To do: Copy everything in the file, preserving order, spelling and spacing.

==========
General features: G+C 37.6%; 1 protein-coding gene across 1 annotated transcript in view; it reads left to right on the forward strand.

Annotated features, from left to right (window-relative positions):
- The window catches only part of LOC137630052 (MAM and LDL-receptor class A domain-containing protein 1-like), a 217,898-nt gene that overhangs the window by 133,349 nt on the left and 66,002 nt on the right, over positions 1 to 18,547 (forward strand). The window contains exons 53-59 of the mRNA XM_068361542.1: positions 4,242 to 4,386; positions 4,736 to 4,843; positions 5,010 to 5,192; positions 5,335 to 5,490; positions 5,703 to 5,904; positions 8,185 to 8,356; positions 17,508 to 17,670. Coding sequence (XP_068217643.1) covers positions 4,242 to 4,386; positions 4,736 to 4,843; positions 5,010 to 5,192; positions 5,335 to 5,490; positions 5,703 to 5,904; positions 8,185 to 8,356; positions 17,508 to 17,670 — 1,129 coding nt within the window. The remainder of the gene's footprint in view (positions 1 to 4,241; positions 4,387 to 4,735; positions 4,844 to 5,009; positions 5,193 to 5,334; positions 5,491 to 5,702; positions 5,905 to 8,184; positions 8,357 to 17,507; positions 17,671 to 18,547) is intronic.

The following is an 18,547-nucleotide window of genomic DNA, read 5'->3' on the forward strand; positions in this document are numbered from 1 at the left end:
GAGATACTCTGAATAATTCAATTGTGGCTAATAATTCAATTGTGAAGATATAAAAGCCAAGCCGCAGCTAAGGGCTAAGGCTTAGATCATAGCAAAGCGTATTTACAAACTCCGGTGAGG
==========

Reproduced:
General features: G+C 37.6%; 1 protein-coding gene across 1 annotated transcript in view; it reads left to right on the forward strand.

Annotated features, from left to right (window-relative positions):
- The window catches only part of LOC137630052 (MAM and LDL-receptor class A domain-containing protein 1-like), a 217,898-nt gene that overhangs the window by 133,349 nt on the left and 66,002 nt on the right, over positions 1 to 18,547 (forward strand). The window contains exons 53-59 of the mRNA XM_068361542.1: positions 4,242 to 4,386; positions 4,736 to 4,843; positions 5,010 to 5,192; positions 5,335 to 5,490; positions 5,703 to 5,904; positions 8,185 to 8,356; positions 17,508 to 17,670. Coding sequence (XP_068217643.1) covers positions 4,242 to 4,386; positions 4,736 to 4,843; positions 5,010 to 5,192; positions 5,335 to 5,490; positions 5,703 to 5,904; positions 8,185 to 8,356; positions 17,508 to 17,670 — 1,129 coding nt within the window. The remainder of the gene's footprint in view (positions 1 to 4,241; positions 4,387 to 4,735; positions 4,844 to 5,009; positions 5,193 to 5,334; positions 5,491 to 5,702; positions 5,905 to 8,184; positions 8,357 to 17,507; positions 17,671 to 18,547) is intronic.

The following is an 18,547-nucleotide window of genomic DNA, read 5'->3' on the forward strand; positions in this document are numbered from 1 at the left end:
GAGATACTCTGAATAATTCAATTGTGGCTAATAATTCAATTGTGAAGATATAAAAGCCAAGCCGCAGCTAAGGGCTAAGGCTTAGATCATAGCAAAGCGTATTTACAAACTCCGGTGAGG